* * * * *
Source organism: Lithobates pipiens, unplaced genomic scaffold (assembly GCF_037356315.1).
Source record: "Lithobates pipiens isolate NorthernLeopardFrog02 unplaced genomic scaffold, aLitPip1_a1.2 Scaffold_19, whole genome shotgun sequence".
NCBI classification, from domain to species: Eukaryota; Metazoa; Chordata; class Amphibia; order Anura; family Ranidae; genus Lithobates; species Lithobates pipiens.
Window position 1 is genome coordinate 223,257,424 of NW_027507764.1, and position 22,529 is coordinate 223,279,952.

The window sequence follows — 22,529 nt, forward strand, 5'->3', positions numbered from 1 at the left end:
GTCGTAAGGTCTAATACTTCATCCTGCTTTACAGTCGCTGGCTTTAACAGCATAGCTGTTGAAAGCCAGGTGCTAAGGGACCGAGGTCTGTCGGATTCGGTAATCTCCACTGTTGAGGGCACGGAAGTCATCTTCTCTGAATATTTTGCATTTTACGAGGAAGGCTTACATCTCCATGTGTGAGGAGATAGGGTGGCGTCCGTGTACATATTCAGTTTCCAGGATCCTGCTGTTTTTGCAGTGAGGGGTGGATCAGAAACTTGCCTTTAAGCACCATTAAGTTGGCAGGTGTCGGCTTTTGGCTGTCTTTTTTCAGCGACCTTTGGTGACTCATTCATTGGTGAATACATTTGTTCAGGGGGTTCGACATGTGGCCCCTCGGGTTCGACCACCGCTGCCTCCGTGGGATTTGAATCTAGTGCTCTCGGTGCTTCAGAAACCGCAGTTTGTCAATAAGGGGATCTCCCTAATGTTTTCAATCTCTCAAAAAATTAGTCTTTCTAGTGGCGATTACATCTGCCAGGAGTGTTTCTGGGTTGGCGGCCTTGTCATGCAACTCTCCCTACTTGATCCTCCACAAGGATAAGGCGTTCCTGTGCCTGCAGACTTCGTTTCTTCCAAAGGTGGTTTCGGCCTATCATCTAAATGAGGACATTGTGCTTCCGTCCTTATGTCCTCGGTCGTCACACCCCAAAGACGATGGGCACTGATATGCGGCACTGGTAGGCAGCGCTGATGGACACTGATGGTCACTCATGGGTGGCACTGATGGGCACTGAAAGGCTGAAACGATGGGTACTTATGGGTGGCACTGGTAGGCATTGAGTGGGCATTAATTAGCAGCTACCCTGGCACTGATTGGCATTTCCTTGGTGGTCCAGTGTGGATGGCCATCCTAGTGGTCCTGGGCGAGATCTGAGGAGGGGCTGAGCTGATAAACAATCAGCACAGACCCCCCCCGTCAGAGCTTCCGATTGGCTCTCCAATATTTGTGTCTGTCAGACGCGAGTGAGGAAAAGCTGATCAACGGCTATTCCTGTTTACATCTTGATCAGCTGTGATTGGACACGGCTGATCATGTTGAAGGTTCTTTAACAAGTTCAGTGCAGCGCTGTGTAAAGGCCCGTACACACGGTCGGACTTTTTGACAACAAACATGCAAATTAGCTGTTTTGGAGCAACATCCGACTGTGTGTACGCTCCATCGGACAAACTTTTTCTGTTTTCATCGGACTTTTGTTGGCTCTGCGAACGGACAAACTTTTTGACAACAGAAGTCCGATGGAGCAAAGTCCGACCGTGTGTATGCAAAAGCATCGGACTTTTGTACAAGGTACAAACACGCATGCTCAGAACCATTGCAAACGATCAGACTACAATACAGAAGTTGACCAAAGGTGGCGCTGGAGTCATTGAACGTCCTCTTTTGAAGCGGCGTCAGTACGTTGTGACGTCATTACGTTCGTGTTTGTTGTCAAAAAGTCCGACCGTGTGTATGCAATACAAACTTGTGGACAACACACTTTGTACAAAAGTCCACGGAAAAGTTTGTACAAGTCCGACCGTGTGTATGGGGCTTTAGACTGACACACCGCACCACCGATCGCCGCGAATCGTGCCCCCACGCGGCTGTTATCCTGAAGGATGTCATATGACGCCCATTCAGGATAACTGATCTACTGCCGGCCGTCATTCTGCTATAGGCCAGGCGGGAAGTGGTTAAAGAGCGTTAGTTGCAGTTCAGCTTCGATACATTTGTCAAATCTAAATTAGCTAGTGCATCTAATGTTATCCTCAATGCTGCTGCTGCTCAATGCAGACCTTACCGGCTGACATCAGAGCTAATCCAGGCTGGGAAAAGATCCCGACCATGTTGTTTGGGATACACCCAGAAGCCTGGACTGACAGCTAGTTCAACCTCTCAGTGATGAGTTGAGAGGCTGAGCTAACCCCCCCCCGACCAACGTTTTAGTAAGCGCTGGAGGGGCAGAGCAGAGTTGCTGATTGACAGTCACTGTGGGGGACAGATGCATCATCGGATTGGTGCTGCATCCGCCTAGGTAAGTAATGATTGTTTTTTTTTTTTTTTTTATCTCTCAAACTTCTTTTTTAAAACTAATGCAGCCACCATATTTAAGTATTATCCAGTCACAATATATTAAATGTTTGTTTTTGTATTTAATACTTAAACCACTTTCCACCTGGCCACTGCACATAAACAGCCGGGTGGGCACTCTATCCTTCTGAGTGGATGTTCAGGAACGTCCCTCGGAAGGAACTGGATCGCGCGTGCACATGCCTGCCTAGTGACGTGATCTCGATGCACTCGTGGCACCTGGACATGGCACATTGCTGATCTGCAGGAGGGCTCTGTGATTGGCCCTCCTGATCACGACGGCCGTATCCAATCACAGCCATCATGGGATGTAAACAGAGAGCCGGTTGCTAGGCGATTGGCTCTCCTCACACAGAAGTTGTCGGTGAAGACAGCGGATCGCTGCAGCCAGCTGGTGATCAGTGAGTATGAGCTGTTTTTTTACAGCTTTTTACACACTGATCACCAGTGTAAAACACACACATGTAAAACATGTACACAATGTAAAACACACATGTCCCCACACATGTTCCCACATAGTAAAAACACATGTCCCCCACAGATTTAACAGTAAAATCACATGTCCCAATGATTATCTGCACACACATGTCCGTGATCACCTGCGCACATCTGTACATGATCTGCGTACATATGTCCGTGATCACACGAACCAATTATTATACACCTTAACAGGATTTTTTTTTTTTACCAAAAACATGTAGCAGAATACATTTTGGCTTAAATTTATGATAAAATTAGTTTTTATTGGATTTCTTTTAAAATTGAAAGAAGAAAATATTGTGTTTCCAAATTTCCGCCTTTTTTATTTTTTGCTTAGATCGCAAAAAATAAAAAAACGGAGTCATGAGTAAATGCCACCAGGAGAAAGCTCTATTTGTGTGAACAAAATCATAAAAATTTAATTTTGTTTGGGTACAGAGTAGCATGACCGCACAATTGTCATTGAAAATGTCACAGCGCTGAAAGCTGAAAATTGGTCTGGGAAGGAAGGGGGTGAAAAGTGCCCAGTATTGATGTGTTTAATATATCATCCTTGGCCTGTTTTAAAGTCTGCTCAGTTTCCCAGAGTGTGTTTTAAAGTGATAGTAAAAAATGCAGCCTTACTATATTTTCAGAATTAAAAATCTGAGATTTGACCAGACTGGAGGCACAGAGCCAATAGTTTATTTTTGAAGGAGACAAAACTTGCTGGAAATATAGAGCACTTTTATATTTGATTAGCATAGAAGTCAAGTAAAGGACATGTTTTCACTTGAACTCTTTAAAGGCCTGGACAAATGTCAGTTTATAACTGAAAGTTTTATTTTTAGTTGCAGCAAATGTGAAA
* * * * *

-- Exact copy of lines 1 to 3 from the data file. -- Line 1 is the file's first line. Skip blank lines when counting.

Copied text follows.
Source organism: Lithobates pipiens, unplaced genomic scaffold (assembly GCF_037356315.1).
Source record: "Lithobates pipiens isolate NorthernLeopardFrog02 unplaced genomic scaffold, aLitPip1_a1.2 Scaffold_19, whole genome shotgun sequence".
NCBI classification, from domain to species: Eukaryota; Metazoa; Chordata; class Amphibia; order Anura; family Ranidae; genus Lithobates; species Lithobates pipiens.